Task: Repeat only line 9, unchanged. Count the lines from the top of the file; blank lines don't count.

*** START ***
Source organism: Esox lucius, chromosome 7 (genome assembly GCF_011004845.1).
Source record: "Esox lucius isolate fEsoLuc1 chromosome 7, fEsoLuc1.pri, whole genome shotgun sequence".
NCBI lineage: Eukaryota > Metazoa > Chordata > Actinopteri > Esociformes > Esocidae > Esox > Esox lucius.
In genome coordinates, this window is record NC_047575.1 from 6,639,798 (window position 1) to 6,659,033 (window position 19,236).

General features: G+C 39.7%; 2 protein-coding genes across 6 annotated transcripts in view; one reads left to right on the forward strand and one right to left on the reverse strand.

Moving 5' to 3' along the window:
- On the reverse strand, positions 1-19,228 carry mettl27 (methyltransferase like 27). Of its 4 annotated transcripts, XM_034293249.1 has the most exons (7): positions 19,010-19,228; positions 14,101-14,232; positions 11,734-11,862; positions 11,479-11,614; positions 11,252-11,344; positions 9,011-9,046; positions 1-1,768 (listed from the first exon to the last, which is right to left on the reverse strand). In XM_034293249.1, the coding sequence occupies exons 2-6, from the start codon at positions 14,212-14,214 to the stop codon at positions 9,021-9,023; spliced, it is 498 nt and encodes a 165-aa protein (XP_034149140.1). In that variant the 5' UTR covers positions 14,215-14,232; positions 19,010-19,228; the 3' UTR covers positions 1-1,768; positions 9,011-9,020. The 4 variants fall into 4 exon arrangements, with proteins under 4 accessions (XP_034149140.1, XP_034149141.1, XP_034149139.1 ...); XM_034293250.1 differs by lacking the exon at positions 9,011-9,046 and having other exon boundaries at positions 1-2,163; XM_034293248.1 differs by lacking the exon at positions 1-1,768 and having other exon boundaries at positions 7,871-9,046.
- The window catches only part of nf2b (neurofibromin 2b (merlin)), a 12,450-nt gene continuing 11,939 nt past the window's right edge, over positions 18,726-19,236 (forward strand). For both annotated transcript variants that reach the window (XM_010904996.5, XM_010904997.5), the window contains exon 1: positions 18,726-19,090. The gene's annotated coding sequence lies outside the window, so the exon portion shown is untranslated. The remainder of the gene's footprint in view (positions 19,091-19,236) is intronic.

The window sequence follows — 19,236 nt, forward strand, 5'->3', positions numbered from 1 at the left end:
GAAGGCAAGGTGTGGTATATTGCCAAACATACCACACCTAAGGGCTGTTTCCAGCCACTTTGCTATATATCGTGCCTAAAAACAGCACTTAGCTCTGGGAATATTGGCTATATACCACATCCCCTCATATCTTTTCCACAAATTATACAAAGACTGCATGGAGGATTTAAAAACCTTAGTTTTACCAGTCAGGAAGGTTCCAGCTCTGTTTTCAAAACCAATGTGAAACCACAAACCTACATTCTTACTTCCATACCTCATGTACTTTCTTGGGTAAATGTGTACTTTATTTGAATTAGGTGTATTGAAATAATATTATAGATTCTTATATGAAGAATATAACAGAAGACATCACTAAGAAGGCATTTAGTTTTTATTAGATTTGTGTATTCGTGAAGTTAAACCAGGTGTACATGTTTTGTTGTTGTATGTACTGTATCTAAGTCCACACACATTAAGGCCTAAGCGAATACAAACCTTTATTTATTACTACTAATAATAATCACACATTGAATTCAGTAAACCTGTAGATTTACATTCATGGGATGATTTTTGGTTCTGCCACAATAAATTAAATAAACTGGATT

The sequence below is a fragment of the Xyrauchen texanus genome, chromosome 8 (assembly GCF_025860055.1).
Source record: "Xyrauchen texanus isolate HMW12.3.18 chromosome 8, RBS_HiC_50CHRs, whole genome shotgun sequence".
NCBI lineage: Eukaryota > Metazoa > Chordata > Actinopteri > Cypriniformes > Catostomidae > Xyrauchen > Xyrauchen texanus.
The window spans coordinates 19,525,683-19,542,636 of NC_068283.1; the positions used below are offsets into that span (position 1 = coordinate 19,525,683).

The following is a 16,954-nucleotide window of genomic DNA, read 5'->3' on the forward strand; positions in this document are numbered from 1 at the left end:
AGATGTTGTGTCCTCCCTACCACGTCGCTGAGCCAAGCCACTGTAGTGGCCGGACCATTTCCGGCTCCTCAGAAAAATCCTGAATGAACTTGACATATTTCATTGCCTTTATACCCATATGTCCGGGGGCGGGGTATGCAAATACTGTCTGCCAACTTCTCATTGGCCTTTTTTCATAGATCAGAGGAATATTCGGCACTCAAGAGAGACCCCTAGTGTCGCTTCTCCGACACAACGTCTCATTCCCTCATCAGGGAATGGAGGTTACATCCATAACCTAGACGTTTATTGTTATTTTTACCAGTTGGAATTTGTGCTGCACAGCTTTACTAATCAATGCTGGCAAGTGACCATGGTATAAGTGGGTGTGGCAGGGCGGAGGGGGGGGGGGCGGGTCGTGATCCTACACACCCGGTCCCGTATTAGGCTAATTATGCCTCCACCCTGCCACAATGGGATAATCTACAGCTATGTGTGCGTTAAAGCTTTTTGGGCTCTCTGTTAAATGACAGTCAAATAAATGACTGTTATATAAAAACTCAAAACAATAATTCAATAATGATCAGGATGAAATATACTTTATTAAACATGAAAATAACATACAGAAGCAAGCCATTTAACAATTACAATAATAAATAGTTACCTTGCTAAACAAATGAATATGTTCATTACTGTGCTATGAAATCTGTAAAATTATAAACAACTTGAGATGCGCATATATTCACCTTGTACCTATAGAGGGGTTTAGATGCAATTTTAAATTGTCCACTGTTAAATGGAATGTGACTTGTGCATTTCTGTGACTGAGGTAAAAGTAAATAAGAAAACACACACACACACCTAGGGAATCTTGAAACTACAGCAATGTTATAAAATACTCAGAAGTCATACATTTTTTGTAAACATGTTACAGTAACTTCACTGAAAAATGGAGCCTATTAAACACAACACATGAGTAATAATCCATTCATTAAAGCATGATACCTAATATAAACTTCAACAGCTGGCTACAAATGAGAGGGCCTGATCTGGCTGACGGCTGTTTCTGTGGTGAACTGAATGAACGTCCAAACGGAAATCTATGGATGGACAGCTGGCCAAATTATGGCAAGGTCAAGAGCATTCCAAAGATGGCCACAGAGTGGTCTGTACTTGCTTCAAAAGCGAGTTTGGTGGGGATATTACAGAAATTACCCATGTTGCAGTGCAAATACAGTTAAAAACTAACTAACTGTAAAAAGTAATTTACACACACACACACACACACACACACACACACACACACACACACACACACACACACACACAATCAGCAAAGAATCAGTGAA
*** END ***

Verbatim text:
The window sequence follows — 19,236 nt, forward strand, 5'->3', positions numbered from 1 at the left end: